Endoscopy 2010; 42: E338-E339
DOI: 10.1055/s-0030-1256005
Unusual cases and technical notes

© Georg Thieme Verlag KG Stuttgart · New York

Tracheoesophageal fistula following implantation of a biodegradable stent for a refractory benign esophageal stricture

G.  E.  Jung1 , P.  Sauer2 , A.  Schaible3
  • 1Surgical Department, Heidelberg University Hospital, Heidelberg, Germany
  • 2Interdisciplinary Endoscopic Centre (IEZ), Department of Gastroenterology, Heidelberg University Hospital, Heidelberg, Germany
  • 3Interdisciplinary Endoscopic Centre (IEZ), Surgical Department, Heidelberg University Hospital, Heidelberg, Germany
Further Information

Publication History

Publication Date:
17 December 2010 (online)

Besides repeated dilatations, biodegradable esophageal stents provide a new alternative in the treatment of patients with benign refractory esophageal stenoses. Despite encouraging preliminary results published in a small series of case reports [1] [2] [3] [4], potential complications of biodegradable stents, like those seen with self-expandable plastic stents (SEPS) and self-expandable metallic stents (SEMS), have not been addressed yet. We report for the first time the development of a tracheoesophageal fistula after placement of a biodegradable esophageal stent for benign refractory esophageal stenosis.

Seven months after curative radiochemotherapy for a squamous cell carcinoma of the esophagus (cT4N2M0) at 22 – 33 cm from the mouth, a 66-year-old woman developed a symptomatic esophageal stenosis, at a distance from the mouth extending from 25 to 28 cm. Over a period of 3 years, symptomatic relief was achieved by serial esophageal dilations (n = 13) employing Savary-Miller bougies (24 – 45 Fr). During the following year, however, the symptom-free intervals gradually decreased to a few weeks, with progressively worsening dysphagia. Repeated biopsies taken during the whole treatment period remained negative, which suggested that a tumor recurrence was unlikely.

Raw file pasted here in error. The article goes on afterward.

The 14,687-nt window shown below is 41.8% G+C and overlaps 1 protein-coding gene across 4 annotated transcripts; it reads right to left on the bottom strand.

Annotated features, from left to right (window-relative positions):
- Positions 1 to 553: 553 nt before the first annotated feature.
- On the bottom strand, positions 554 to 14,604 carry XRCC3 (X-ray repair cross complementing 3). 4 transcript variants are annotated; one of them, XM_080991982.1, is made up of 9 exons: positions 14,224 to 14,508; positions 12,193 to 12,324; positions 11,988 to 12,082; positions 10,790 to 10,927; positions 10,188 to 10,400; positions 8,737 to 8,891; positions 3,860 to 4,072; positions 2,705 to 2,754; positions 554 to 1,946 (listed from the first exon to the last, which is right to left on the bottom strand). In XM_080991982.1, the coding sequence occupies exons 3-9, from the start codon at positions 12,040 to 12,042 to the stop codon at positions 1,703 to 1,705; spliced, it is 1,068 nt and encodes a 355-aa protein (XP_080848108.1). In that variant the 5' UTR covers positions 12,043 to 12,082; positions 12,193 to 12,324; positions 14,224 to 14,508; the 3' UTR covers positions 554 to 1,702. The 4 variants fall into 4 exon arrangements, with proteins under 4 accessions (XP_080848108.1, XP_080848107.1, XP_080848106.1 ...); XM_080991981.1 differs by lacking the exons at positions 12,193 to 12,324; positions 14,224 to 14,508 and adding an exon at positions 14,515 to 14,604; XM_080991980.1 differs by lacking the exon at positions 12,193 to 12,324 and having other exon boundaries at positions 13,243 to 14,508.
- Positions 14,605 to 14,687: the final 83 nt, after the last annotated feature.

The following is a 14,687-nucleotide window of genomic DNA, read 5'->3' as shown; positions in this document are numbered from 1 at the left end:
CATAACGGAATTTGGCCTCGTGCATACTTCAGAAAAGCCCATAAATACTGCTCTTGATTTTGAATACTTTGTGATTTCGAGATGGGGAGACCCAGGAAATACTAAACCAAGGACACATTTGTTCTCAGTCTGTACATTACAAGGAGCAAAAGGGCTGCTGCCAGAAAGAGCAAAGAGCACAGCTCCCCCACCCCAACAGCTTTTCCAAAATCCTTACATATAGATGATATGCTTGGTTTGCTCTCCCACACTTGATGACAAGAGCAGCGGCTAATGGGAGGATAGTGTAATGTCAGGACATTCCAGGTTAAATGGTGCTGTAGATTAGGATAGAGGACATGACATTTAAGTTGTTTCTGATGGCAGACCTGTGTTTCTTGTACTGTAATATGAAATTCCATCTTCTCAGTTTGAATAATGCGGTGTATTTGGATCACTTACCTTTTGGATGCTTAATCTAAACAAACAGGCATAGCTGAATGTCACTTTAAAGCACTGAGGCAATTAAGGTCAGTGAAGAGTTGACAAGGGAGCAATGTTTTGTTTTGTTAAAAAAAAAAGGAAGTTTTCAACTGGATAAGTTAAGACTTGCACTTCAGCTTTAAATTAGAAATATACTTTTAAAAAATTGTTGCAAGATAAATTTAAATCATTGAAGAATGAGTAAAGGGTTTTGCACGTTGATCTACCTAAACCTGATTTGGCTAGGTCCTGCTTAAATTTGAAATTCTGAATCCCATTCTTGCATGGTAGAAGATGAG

We decided to treat the patient’s symptoms by using a biodegradable stent (800 mm, width 30 – 25 – 30 mm; Nicolai, Langenhagen, Germany), which was placed without complications at a 19 – 31 cm distance from the mouth. Besides slight pain and regurgitation directly after stent placement, the patient reported no other complaints. Correct stent position and a free passage were confirmed endoscopically at day 1 and day 27 after stenting. Four weeks after stent placement, however, the patient started complaining about rapidly progressive dysphagia with an inability to swallow solid food, and an unintentional loss of body weight of 5 kg over the period. Control esophagoscopy confirmed the correct position of the stent ([Fig. 1]).

Fig. 1 Esophagoscopy on day 43 after placement of the biodegradable stent.

Only a little granulating tissue was present at the stent site and there was no evidence of stent degradation. A computed tomography (CT) scan performed on the same day, however revealed a tracheoesophageal fistula at the upper end of the stent ([Fig. 2]) without evidence of tumor recurrence.

Fig. 2 Computed tomography (CT) scan showing a tracheoesophageal fistula on the upper edge of the stent.

Bronchoscopy confirmed the fistula with protrusion of the proximal part of the stent into the trachea.

To occlude the fistula, a covered tracheal stent (Leufen ST05-10218060; Leufen Medical GmbH, Aachen, Germany) of 18 × 600 mm was placed, which led to immediate clinical success. After 3 months, complete degradation of the stent was observed endoscopically. The patient was symptom free, but the fistula persisted without signs of regression ([Fig. 3]).

Fig. 3 Three-month follow-up after placement of a covered tracheal stent over the tracheoesophageal fistula. The fistula persisted without signs of regression.

Although the fistula was controlled symptomatically after placement of a covered tracheal stent, this severe stent-related complication, reported here for the first time, should lead to a cautious application of this type of biodegradable stent in benign esophageal strictures.

Competing interests: None



G. E. Jung, MD 

Surgical Department
Heidelberg University Hospital

Im Neuenheimer Feld 110
69120 Heidelberg

Fax: +49-6221-568904

Phone: +49-162-2999435

Email: Gregor.Jung@med.uni-heidelberg.de